Home > News > News > Land Trust and Water Company Sales


Large pond with partly cloudy skies during sunset

Powerful legislation in Connecticut requires water companies—the second-largest owners of open space in the state—to give land trusts a head start when they put land up for sale. You get 90 days to learn about the conservation opportunity and evaluate whether you’re interested in the purchase of water company land before a developer or other buyer can step in. But the burden of making yourself known to the sellers is on you! That’s why it’s so important to file your contact information with the Public Utilities Regulatory Authority (PURA), which oversees the sale of water company lands. When a water company puts land up for sale, the water company is required by law to let you know—if you’ve told them how to reach you.

Currently, many land trusts are missing from PURA’s notification list. So, CLCC is working in partnership with Save the Sound to get that list updated. Here’s what you need to do:

  1. Look at the current list to see if your contact info is up-to-date.
  2. If it is not current, or if you are not on the list at all, fill out this form.
  3. Send that form to pura.executivesecretary@ct.gov and copy kfiedler@savethesound.org and chayden@ctconservation.org. Save the Sound and/or CLCC will follow up to be sure your information is recorded.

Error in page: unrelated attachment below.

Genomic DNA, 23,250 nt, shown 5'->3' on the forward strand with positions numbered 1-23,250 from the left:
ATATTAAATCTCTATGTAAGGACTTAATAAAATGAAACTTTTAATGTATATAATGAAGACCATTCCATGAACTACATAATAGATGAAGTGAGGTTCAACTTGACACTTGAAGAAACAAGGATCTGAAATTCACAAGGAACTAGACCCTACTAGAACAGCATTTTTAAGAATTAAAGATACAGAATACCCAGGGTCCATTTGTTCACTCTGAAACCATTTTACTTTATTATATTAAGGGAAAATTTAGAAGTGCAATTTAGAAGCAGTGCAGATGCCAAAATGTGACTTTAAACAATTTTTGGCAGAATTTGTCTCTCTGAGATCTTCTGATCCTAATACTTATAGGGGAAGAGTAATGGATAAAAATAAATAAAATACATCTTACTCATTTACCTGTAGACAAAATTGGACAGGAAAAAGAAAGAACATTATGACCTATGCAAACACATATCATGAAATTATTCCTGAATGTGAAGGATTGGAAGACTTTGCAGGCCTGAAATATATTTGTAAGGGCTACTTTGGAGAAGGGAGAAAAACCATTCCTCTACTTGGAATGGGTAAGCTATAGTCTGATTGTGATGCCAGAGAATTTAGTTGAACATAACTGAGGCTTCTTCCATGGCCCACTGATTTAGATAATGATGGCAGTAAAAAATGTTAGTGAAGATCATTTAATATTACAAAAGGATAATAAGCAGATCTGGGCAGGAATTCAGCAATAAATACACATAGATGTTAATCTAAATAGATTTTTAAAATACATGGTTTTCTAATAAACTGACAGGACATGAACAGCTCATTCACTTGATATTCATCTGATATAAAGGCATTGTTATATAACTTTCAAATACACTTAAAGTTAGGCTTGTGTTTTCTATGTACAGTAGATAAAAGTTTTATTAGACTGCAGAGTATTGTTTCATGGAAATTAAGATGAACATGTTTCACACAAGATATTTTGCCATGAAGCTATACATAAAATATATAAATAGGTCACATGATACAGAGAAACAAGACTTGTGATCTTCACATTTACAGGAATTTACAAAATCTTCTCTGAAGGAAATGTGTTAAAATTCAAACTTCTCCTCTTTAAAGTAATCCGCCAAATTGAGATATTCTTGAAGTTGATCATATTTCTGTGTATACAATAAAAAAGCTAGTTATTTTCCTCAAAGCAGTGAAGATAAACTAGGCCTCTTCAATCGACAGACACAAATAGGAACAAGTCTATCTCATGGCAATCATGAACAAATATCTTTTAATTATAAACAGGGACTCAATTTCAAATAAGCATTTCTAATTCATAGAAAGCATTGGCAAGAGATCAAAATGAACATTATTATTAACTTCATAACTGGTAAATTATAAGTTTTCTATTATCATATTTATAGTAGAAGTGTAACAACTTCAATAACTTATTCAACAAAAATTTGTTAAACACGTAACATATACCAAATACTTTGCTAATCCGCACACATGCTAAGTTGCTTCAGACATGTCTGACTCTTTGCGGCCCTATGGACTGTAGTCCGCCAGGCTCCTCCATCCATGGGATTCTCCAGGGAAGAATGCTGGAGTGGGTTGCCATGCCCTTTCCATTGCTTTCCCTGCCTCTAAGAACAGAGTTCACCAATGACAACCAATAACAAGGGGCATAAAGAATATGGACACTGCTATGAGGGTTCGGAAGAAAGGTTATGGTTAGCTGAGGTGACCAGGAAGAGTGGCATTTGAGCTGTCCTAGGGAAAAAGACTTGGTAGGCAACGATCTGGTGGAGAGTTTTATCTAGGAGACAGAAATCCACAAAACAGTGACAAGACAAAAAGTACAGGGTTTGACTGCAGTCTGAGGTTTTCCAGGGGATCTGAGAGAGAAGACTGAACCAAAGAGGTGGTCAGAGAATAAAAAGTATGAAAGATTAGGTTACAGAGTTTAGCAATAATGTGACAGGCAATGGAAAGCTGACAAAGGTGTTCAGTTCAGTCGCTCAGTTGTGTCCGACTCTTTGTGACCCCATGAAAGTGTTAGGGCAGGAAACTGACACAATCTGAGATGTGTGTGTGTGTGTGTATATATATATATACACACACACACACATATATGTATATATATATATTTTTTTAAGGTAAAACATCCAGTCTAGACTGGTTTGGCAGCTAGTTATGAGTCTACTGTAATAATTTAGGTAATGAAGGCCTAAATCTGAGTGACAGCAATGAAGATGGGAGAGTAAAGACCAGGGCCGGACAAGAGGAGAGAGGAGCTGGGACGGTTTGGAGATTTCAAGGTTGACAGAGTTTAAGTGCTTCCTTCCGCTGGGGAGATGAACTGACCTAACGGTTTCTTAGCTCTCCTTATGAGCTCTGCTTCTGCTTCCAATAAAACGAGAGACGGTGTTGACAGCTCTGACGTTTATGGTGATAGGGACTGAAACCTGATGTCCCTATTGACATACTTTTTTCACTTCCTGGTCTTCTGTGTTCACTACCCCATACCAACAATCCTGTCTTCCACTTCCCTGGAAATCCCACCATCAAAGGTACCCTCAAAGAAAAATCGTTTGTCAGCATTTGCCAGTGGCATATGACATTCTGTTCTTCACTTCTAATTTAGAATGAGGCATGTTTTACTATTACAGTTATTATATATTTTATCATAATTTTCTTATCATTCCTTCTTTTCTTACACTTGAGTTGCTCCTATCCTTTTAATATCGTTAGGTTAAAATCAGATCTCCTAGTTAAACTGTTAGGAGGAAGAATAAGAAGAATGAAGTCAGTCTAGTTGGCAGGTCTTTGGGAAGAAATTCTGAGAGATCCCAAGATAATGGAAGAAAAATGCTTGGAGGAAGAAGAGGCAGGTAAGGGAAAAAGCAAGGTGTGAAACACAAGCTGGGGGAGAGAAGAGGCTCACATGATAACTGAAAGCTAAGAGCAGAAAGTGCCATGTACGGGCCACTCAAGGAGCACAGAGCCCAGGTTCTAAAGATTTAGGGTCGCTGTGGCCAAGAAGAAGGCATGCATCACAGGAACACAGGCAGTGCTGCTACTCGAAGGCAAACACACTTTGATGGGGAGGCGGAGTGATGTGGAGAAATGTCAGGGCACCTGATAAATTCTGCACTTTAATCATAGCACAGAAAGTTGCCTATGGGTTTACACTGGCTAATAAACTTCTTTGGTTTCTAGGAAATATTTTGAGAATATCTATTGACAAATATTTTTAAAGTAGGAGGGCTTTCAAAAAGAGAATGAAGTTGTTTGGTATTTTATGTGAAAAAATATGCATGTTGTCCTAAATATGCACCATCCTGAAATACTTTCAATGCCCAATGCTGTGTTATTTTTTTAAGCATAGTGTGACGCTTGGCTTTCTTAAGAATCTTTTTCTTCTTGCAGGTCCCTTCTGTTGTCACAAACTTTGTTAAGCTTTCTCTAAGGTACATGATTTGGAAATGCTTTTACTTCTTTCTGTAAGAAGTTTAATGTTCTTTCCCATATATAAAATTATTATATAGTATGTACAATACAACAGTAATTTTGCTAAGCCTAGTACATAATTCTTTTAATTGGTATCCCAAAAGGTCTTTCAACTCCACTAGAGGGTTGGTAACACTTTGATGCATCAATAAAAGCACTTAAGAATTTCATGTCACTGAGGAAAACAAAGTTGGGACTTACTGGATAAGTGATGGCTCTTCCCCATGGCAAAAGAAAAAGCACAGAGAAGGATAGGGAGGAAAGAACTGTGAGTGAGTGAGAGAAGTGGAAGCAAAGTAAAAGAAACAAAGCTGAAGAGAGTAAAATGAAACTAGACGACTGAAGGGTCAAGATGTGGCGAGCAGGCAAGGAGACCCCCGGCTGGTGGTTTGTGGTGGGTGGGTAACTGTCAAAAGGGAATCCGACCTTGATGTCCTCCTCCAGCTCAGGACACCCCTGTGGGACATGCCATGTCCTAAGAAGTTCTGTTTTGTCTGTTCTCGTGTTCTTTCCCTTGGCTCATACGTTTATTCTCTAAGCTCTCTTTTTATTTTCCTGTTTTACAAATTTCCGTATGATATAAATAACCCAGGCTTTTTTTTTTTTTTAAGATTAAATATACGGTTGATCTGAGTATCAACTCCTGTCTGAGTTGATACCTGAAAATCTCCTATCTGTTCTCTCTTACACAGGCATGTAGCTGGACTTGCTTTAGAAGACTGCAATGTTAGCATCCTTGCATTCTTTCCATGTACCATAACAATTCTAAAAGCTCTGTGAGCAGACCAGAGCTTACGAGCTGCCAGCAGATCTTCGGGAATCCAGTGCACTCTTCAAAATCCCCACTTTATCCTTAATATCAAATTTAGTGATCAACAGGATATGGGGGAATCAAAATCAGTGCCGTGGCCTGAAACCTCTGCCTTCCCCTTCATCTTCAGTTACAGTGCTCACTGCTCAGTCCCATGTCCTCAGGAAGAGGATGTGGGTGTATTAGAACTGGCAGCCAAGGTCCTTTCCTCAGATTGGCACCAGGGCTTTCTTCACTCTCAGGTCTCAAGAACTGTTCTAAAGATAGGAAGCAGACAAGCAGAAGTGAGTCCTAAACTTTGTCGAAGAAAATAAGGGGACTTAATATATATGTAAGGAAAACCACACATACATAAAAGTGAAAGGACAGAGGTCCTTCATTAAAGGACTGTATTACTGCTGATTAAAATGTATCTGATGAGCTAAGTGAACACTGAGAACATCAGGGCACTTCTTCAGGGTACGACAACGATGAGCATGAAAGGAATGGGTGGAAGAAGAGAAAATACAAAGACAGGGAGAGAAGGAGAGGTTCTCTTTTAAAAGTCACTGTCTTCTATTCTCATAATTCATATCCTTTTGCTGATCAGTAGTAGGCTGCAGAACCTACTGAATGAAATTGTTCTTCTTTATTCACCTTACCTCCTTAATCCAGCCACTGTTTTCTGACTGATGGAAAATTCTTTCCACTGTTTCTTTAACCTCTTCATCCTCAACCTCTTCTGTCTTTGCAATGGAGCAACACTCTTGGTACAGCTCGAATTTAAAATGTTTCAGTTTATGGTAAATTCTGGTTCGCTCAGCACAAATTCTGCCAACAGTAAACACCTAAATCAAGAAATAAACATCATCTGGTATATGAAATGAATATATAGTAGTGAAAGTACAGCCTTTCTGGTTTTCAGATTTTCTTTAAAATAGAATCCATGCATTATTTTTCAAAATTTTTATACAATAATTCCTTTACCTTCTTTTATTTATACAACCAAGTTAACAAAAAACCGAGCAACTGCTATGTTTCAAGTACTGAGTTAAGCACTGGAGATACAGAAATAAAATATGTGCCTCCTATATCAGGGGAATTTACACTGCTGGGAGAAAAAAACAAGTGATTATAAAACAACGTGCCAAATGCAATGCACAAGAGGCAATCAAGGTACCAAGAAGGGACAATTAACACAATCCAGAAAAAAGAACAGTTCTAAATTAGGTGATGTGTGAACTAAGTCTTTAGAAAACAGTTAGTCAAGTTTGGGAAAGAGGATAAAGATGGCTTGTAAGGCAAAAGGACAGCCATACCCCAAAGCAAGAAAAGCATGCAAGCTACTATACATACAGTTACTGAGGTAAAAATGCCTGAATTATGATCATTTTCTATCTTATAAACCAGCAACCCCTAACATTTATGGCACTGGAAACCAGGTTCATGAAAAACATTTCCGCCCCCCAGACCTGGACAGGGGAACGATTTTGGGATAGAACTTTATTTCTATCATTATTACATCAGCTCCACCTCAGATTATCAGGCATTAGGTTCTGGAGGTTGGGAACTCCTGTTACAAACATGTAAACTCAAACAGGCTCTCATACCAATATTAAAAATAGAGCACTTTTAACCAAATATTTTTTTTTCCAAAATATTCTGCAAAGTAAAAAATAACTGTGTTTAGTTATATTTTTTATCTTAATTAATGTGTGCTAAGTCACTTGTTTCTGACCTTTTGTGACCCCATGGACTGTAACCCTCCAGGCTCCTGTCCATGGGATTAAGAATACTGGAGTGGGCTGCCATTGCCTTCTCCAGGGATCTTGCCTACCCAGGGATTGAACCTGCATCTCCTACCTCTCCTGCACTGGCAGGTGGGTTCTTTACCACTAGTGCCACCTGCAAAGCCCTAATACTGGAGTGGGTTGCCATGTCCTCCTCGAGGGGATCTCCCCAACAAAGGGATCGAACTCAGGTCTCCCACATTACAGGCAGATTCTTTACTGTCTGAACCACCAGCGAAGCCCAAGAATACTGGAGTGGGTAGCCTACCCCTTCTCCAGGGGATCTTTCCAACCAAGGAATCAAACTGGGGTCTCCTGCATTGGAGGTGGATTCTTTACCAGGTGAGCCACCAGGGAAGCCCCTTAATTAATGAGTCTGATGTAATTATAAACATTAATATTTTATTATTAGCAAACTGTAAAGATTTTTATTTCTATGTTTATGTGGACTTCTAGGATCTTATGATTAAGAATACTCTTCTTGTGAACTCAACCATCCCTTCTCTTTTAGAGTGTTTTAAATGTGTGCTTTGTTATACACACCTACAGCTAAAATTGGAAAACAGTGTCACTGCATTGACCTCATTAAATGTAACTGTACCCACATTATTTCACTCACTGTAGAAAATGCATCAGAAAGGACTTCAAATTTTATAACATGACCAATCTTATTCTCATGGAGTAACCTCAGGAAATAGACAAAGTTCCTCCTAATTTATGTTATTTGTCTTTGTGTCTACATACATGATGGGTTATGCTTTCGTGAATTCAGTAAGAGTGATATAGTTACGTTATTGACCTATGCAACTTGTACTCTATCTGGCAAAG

We’ll reach out to you annually to remind you to update your contact information.

Being notified of a sale can lead to big results. Just look at the Greenwich Land Trust, which, in partnership with the Town of Greenwich, recently acquired 8 acres of open space to add to 72 it had previously purchased from Aquarion Water Company. When the chance arises to purchase and preserve valuable land like this, the law provides water companies incentives, in the form of tax credits and the allocation of economic benefits to shareholders, which encourage them to sell to a land trust or other private, nonprofit landholding organization at a cost below market value and for permanent conservation. Read more about how these laws work to promote conservation, with your help, here. Water companies can be valuable conservation partners with a shared interest in preserving open space. But that partnership only works if you’re on the list.

Need more help? Contact Kat Fiedler at Save the Sound or Amy Blaymore Paterson at CLCC.